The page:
After a little bit of walking along this bit of path, you will make your way uphill. This is the hill I mentioned at the beginning. It took me by surprise a little. It was a different level of hill to the rest of the walk so far.
As you get towards the top, the trees will start to open up, and you will have some nice views.
The sheep and the ponies
Right near the end, as I was nearing the Yelverton roundabout, is where I saw the animals. First some sheep on the trail. One of them was scratching its bum on a tree.
Then in the big field on the right, were all the ponies.
After some pony pictures, I continued past the car park and towards a play ground. I wasn’t supposed to walk through the playground, but rather walk around it. Somehow I ended up in there, and had to go over a stile to get out on the other side. I rushed through this bit. All the children noises.
To reach the Yelverton roundabout, you need to go in a rough direction of straight. If in doubt, walk towards where the car noise sounds the loudest.
More walking route ideas near Drake’s Trail
Yelverton to Sheepstor – This walk in Dartmoor, takes you to the Burrator Reservoir, and then up Sheepstor, before returning back down to the reservoir. It has good variety. Think woodland, river crossing, bluebells, hills, tors, views, reservoir etc.
Burrator Reservoir walk – This one fully circles the reservoir. I was very surprised by this walk, in a good way. It’s very easy, but also very beautiful, with an optional short hill with amazing views at the end.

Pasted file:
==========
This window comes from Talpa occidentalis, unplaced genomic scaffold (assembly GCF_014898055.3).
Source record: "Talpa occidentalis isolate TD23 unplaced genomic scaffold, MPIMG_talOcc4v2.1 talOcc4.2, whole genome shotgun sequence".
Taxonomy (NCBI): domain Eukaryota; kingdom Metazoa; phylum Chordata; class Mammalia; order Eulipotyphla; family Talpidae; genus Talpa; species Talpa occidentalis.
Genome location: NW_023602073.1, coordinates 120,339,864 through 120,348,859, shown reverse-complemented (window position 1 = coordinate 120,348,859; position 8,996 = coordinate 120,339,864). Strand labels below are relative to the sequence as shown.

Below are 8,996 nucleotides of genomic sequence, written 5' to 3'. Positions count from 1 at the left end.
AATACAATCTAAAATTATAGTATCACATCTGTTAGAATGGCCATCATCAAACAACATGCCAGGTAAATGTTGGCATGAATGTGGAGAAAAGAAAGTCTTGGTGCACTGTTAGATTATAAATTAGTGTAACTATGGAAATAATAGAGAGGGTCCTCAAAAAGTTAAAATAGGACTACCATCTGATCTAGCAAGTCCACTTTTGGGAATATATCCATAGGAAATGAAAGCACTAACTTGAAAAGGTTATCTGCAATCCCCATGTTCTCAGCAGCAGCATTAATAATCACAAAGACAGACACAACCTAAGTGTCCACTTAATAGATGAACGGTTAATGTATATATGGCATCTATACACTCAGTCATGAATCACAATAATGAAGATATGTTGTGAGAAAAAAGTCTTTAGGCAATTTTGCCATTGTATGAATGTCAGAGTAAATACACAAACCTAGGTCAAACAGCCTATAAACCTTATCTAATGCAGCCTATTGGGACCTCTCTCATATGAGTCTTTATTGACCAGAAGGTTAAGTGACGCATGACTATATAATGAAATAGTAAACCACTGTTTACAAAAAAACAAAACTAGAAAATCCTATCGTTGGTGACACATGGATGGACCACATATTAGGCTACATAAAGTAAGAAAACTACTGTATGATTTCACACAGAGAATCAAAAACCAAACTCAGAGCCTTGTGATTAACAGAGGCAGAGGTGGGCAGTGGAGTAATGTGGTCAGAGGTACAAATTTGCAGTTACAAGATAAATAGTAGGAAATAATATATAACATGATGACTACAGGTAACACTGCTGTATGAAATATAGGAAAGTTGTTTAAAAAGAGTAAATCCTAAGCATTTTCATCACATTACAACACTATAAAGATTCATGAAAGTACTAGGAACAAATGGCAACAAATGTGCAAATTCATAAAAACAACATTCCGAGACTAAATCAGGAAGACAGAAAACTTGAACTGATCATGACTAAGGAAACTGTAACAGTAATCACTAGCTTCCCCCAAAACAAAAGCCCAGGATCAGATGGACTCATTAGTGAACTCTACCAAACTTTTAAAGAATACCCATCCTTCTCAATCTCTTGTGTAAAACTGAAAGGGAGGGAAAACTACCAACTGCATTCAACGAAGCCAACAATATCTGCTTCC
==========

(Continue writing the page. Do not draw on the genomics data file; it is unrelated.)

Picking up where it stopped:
Foggintor Quarry walk – One of my favourite places in Dartmoor. This walk is very easy and short, and takes you to the most gorgeous magical place. You can get a bus to the start of it from Tavistock.
Wistmans Wood walk – My other favourite place in Dartmoor. Also not that long, and also very magical. A bus will also get you here from Tavistock.
Princetown King’s Tor walk – A very easy route to follow, along the old railway line. This walk also includes Foggintor Quarry. So you get to see both in one go.
Ivybridge to Western Beacon walk – This walk involves a few hills, and is fully exposed so you get incredible far reaching views across Dartmoor National Park. Although there are hills, it’s a fairly easy walk, and very easy to navigate.
The Tamar Valley AONB is just around the corner, and you can read a little more about it in my Tamar Valley walks guide. For a quick look at my favourites, see below.
Calstock Riverside walk – This one is over in the Tamar Valley, and you can get between the two on the number 79 bus. It’s an easy walk, and features a really impressive viaduct and old mines.
Gunnislake and the Devon Great Consuls walk – Also in the Tamar valley, and also connected to the Drake’s Trail by the number 79 bus. This is a bit more challenging (but not that challenging). It’s a fantastic walk, mostly through woodland, alongside the river, and to some really impressive old mines.
For more walk ideas in Dartmoor, you could check out the Visit Dartmoor website.